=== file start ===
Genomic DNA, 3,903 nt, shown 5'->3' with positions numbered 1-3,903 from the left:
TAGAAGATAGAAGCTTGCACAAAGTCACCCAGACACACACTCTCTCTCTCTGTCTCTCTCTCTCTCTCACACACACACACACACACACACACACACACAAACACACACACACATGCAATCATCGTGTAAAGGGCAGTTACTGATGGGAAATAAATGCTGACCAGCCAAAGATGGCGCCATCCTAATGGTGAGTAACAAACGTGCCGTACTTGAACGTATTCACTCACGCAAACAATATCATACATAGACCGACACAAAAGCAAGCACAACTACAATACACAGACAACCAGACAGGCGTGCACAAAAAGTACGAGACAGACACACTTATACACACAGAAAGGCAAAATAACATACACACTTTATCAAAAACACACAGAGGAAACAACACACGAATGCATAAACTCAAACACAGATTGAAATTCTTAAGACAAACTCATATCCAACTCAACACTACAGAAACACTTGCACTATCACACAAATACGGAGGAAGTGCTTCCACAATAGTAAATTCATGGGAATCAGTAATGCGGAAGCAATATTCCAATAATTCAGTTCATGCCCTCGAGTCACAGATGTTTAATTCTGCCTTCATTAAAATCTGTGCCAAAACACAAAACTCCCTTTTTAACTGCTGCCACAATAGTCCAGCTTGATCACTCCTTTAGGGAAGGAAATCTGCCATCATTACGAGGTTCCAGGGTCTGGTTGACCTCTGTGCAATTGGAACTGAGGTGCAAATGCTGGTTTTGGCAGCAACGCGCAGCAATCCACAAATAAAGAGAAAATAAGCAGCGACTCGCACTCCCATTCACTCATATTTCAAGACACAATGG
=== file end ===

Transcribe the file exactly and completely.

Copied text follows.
Genomic DNA, 3,903 nt, shown 5'->3' with positions numbered 1-3,903 from the left:
TAGAAGATAGAAGCTTGCACAAAGTCACCCAGACACACACTCTCTCTCTCTGTCTCTCTCTCTCTCTCACACACACACACACACACACACACACACACAAACACACACACACATGCAATCATCGTGTAAAGGGCAGTTACTGATGGGAAATAAATGCTGACCAGCCAAAGATGGCGCCATCCTAATGGTGAGTAACAAACGTGCCGTACTTGAACGTATTCACTCACGCAAACAATATCATACATAGACCGACACAAAAGCAAGCACAACTACAATACACAGACAACCAGACAGGCGTGCACAAAAAGTACGAGACAGACACACTTATACACACAGAAAGGCAAAATAACATACACACTTTATCAAAAACACACAGAGGAAACAACACACGAATGCATAAACTCAAACACAGATTGAAATTCTTAAGACAAACTCATATCCAACTCAACACTACAGAAACACTTGCACTATCACACAAATACGGAGGAAGTGCTTCCACAATAGTAAATTCATGGGAATCAGTAATGCGGAAGCAATATTCCAATAATTCAGTTCATGCCCTCGAGTCACAGATGTTTAATTCTGCCTTCATTAAAATCTGTGCCAAAACACAAAACTCCCTTTTTAACTGCTGCCACAATAGTCCAGCTTGATCACTCCTTTAGGGAAGGAAATCTGCCATCATTACGAGGTTCCAGGGTCTGGTTGACCTCTGTGCAATTGGAACTGAGGTGCAAATGCTGGTTTTGGCAGCAACGCGCAGCAATCCACAAATAAAGAGAAAATAAGCAGCGACTCGCACTCCCATTCACTCATATTTCAAGACACAATGG